By Lila Seidman Glendale News-Press, Calif.
WWR Article Summary (tl;dr) More than 120 people gathered for the event which included an all-female local-entrepreneur panel discussion followed by smaller group conversations, as well as appearances by local and state elected officials.
Glendale News-Press, Calif.
An inaugural International Women's Day Summit hosted last Friday by the Downtown Glendale Assn. marked a milestone in an ongoing discussion about gender balance, according to Kendyl Young, one of the event's breakout session leaders.
"Real change doesn't happen overnight. If it did, I'd be suspicious," said Young, an owner of a local real estate brokerage, at CBRE's downtown Glendale office, where the summit was held.
The fact that the city is focusing on female leadership, "will organically create resources, will create networks, will create support, that will eventually bring us to that society that we're hoping to have," she added.
Drawing nearly 120 attendees, the first of what organizers expect to be an annual event included an all-female local-entrepreneur panel discussion followed by smaller group conversations, as well as appearances by local and state elected officials.
Attendee Christine Park, who owns a local State Farm insurance office, said she hoped to find lasting connections. "It sounds so granola, but I wanted to meet more like-minded, career-minded women and build each other up," said Park, who came across the event on Twitter.
There seemed to be consensus among the panelists that sometimes even a high-powered woman's biggest stumbling block is herself.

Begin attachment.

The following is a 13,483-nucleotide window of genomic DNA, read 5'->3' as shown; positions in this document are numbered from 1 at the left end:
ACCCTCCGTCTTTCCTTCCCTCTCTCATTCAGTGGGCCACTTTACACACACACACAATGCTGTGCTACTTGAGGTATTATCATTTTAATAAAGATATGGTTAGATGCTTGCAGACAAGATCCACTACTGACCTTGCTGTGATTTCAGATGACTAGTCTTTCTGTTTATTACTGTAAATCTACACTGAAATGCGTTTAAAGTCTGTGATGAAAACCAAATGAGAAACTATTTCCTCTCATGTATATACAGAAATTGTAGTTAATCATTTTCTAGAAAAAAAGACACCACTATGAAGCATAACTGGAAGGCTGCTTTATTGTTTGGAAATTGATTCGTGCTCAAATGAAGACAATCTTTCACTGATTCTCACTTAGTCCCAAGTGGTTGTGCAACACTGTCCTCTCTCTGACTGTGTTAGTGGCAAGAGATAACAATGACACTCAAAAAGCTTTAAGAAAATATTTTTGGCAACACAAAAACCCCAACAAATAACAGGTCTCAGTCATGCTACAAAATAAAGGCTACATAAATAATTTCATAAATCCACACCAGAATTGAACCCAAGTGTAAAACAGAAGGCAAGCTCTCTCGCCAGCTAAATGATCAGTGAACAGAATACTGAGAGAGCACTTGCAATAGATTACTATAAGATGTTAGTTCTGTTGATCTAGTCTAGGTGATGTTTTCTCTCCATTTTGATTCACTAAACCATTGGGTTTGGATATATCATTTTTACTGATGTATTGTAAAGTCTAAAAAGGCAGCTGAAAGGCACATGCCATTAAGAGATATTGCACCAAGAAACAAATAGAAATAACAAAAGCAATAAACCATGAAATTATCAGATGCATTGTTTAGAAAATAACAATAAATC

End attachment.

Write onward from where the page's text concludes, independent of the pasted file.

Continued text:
Growing up, Samantha Luu, an employment-branding specialist with the start-up firm Service Titan, said she often fell victim to unconscious gender biases.
"I admired all these women, but then I indirectly attributed success to men," she said. "Trying to figure out my identity... I [want to] make sure that I'm not letting that bias get to me and that I am just as good as everybody here."
While Porto's Bakery co-owner and Cuban émigré Betty Porto said her parents instilled in her a sense of confidence, she agreed that sometimes a woman's biggest barrier can be herself.
"So what I try to do as a mother is instill the same thing my parents instilled in me," said Porto, after detailing a hard life under the Cuban Communist regime.
"Because, if you believe in yourself, you might have to knock on the door twice, you might have to kick the door down, but in the end, if you believe in yourself, you can get whatever you want in life," she added.
Another recurring theme during the panel discussion was the importance of a strong work ethic.
Helen McDonagh, owner of Massage Envy Glendale, said she was often the first person to arrive and the last person to leave at the tech company where she worked before becoming a business owner.
Pointing to an example set by her mother and grandmother, Age of Learning senior vice president Miriam Lewis said she learned early on that "you work for what you want, period. No excuses. If you want it, go get it."
Elissa Glickman, chief executive of Glendale Arts, the organization that manages the Alex Theatre, tailored her advice for those in leadership positions, who are responsible for their employees' growth, as well as their own.
"Think about really where you want to lead [your employees] to and who you want them to be when they come out of this adventure," Glickman said.
While International Women's Day was established about 100 years ago by a socialist group in New York -- and is celebrated around the world -- it has only recently gained traction in the United States, summit participants pointed out.
According to state Sen. Anthony Portantino (D-La Cañada Flintridge), of the 18 cities he represents, Glendale was the only one that held a Women's Day event.